Marquand Editions ~ Washington
(Ed Marquand)

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Marquand Editions: "Established in 2007, our studio in Tieton, Washington, combines nineteenth-, twentieth-, and twenty-first-century technologies to further the art of the book. We produce limited-edition volumes, artists’ books, handmade cases, and unusual small-run publications for artists and publishers.

"Anchored by the traditions of letterpress printing and artisan binding and case-making, the Tieton studio augments the craft of the handmade book with laser cutting, plotter cutting, and digital and screen printing to create thoroughly modern objects."

Ed Marquand: "Even the most bookish among us now rely on electronic forms of information retrieval for fun and serious research. This makes the tactile pleasures of holding and reading a book of extraordinary quality a particular delight."


The Nuno Box: Textiles of Reiko Sudo
Textiles by Nuno
Designed by Ed Marquand, Reiko Sudo, and Alfred Birnbaum
Seattle, Washington: Lucia/Marquand Editions, 2017.
Edition of 50 + 5 lettered hors commerce copies.

1.25 x 10.25 x 10.5" with 4 trays. Tray 1: Title sheet, two pamphlet sewn books, scarves. Tray 2: Collages. Tray 3: Nunology Notebook. Tray 4: Tray within tray of tools and raw materials. Texts, translation, editing, and coordination by Allred Birnbaum. Letterpress printed by Steve Morgan. Binding by Maria Solorio, Edward Armstrong, Teresa Martinez, and Serena Morgan. Produced at Paper Hammer Studios. Signed by Reiko Sudo, Alfred Birnbaum, and Ed Marquand. Numbered.

Marquand Editions: "Reiko Sudo is one of the great textile designers working today. Her talent is admired internationally, and her innovative designs are part of the permanent collections of the Museum of Modern Art, Cooper-Hewitt, Smithsonian Design Museum, Museum of Fine Arts Boston, Los Angeles County Museum of Art, and many others.

"140 distinct textiles are represented in this book/object. It houses three scarves, a notebook of cloth samples, and collages assembled by Sudo herself. Tools and raw materials used in her practice are featured as part of the edition." (accessed 8/22/2017): "Stainless steel, aluminum, bird feathers and bamboo may not seem like materials that would be incorporated into textiles – unless you’re talking about Japan’s Nuno Corporation, a force of creativity in Tokyo that has revolutionized how people think about fabrics. (accessed 8/22/2017): "Nuno is the Japanese word for ‘cloth’ or ‘fabric.’ Junichi Arai started NUNO in 1984 and in 1987 Reiko Sudo took over as design director. She has continued to push boundaries with contemporary textiles. Reiko is involved in many projects creating small runs of textiles in collaboration with mills and factories in Japan in an effort to keep alive the strong textile skills and traditions in the country and make them available around the world.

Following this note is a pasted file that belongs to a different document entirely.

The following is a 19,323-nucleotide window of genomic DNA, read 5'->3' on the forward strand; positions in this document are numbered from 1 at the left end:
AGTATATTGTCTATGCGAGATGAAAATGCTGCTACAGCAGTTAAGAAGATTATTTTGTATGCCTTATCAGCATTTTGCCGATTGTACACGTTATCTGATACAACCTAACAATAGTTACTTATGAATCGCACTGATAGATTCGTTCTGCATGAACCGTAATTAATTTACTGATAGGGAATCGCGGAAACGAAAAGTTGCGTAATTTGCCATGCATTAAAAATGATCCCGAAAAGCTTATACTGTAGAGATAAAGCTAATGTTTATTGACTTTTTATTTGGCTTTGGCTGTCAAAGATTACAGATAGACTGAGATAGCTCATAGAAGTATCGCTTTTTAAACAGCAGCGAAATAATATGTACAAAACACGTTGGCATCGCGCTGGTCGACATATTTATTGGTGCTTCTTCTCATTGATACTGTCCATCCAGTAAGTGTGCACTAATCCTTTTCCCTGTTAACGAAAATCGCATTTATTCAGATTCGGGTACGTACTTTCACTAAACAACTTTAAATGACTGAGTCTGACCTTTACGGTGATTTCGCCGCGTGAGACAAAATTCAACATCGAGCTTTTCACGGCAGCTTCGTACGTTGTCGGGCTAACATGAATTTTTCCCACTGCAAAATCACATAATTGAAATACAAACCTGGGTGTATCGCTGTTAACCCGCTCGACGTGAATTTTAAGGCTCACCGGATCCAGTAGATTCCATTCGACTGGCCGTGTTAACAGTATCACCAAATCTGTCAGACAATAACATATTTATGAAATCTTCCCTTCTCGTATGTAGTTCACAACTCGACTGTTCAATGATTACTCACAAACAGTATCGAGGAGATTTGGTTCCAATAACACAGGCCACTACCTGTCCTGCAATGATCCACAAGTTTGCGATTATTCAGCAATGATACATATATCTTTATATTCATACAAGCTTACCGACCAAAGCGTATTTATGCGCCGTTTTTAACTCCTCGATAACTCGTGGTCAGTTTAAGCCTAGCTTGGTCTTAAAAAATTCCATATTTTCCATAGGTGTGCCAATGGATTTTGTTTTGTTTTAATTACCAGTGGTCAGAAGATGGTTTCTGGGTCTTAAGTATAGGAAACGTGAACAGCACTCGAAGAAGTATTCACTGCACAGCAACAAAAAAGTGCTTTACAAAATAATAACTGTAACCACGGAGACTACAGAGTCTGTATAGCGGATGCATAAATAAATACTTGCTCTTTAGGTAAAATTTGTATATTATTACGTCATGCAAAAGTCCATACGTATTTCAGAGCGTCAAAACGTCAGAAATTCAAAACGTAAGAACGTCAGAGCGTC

"Nuno textiles are at the forefront of contemporary textile design. They represent a convergence of centuries-old traditions with advanced technologies ultimately transforming how we think about textiles today. Materials such as feathers, nails, paper, and copper become key components in their textile making.

"Born in 1953 in Ibaragi, Japan, Reiko Sudo is a contemporary textile designer renowned for ‘permanent pleating’ and for combining unlikely materials with weaving and textile production. She has been Nuno’s design director since 1987." (accessed 8/22/2017): "Renowned as a ‘weaver of new ideas’, Reiko Sudo is Co-founder, current CEO and Design Director of Nuno Corporation of Tokyo, universally recognized as one of the world’s most innovative textile companies. Nuno takes the techniques, materials and aesthetics of traditional textiles and re-interprets them with cutting-edge technologies.

"Reiko and her design team, together with the company’s skilled weavers and dyers, have greatly broadened the parameters of contemporary design in the textile industry, experimenting with an eclectic array of materials, ranging from silk, cotton and polyester to hand-made paper and aluminum, alongside finishing methods that include salt-shrinking, rust-dyeing and caustic burning. The results are distinctive, intriguing and indisputably remarkable textiles."

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One Tree
By Gretchen C. Daily and Charles J. Katz, Jr.
Seattle, Washington: 2017, Marquand Editions. Edition of 25 + 3 display copies.

11.5 x 22.5" box in semicircular shape with nine color photographs and a wood carving of a tree. In slipcase. Signed and numbered by the author and the photographer.

WorldCat (UC Berkeley): "The carved tree is folded down to fit into a semicircular insert box to be pulled out and detached from the container slipcase. It opens up to reveal the One Tree (attached to the lid by a string that lifts it upright as the lid is lowered). Tree is cut from 3 layers of plywood laminated together and attached tongue-in-groove to the center edge. Photographs and 2 booklets reside in cut-out indentation also made of built up, laminated layers of plywood. Inside of lid is illustrated with watercolor printing. Slipcase includes 2 booklets: One tree / Gretchen C. Daily (14 pages; 21 x 15 cm, with additional signature by the author) and a supplementary booklet One tree / Gretchen C. Daily, Charles J. Katz Jr., which contains the foreword by Charles J. Katz Jr., acknowledgments, and artist bios (9 pages ; 21 x 15 cm), and 14 numbered color photographs by Charles J. Katz Jr."